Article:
Skill gap sparks need for in-reach services

A La Trobe University study has identified three key reasons contributing to the increased reliance on residential-in-reach services in Victorian aged care homes.

Increased acuity and care needs of residents, limited access to timely and appropriate medical care and a lack of skilled nurses on shift are behind Victorian aged care homes frequent use of in-reach services, according to research presented at a national conference.

Residential-in-reach services were introduced in Victoria in 2008 to reduce the inappropriate transfer of deteriorating residents to hospitals.

La Trobe University was commissioned by the Victorian Department of Health and Human Services to understand why some aged care homes use residential-in-reach services more frequently than others.

The study, which evaluated a geriatrician-led and nurse-led in-reach model, involved interviews with 143 participants including residential aged care staff, general practitioners and residential-in-reach staff in Victoria.

Jo-Anne Rayner

From 2013 to 2018, the use of residential-in-reach services increased by 131 per cent in non-government residential aged care services and 70 per cent in their public counterparts, lead researcher Dr Jo-Anne Rayner said.

The study identified three key contributors to the frequent use of the in-reach services.

“The first theme, which is not surprising, was the increased acuity and care needs of residents. Older high care residents need more frequent medical care,” Dr Rayner told the Australian Association of Gerontology conference on Wednesday.

The second reason is limited access to timely and appropriate medical care, she said.

“GPs were just too busy to attend during office hours with their primary care practices and after hours were very problematic for residential aged care staff.

“Many GPs do not work at nights or over the weekend, which were particularly difficult for aged care staff. Both of these issues increased the use of the residential-in-reach services,” said Dr Rayner, a senior research fellow at the Australian Centre for Evidence Based Aged Care at La Trobe University.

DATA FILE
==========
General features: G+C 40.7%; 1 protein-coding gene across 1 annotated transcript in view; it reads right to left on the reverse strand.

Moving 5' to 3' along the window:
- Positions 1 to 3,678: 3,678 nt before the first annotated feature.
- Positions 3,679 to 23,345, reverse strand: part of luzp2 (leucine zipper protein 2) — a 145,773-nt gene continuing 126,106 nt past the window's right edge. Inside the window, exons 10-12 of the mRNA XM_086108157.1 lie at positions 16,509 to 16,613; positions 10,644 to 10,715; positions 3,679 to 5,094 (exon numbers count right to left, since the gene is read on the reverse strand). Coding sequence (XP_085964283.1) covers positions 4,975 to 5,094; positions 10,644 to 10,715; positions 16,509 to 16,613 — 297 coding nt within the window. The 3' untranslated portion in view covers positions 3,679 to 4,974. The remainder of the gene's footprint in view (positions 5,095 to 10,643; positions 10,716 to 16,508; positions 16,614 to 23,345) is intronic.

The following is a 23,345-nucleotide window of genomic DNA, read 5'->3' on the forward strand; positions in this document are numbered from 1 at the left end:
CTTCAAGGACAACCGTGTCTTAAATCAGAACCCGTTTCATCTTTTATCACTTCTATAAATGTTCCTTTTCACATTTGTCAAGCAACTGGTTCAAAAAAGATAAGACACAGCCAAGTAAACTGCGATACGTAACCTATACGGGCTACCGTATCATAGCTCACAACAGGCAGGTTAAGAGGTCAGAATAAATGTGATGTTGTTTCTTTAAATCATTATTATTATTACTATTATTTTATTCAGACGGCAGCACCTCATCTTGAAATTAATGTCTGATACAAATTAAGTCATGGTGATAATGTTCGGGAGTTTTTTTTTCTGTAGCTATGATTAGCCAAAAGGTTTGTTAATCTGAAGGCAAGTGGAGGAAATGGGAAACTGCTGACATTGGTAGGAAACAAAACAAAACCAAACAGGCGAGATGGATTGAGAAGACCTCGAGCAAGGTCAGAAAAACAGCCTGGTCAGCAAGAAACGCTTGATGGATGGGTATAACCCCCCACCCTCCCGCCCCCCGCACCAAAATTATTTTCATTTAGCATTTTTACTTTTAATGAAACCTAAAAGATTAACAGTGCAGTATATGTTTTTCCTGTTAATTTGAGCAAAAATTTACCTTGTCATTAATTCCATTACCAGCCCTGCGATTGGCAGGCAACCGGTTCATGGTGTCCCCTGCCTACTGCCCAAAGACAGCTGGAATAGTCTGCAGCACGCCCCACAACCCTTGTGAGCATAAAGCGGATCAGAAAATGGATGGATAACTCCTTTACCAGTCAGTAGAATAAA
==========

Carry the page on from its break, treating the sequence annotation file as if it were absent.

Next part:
The third reason was a lack of skilled nurses available on site.

“There were just too few or no registered nurses on the shift. This increased the use of the residential-in-reach services,” she said.

The study also identified that some aged care homes had policies in place that limited registered nurses’ scope of practice, leading to a loss of their skills, Dr Rayner said.

“This limited their decision-making and their ability to manage residents who are deteriorating in their home service,” she said. “The use of residential-in-reach services substituted one form of nursing care with another and deskilled aged care nurses,” Dr Rayner said.

“The complex care needs of residents coincide with limited access to medical care and this is very difficult for residential aged care staff,” she said.

The number of skilled registered nurses able to work within their scope of practice needs to rise to provide residents with quality care, Dr Rayner said.

The 2021 AAG Conference takes place on 9 – 12 November.

Australian Ageing Agenda is a media partner of the AAG.

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Tags: aag, aged care, australian association of gerontology, Dr Jo-Anne Rayner, la trobe university, research, residential in reach service,

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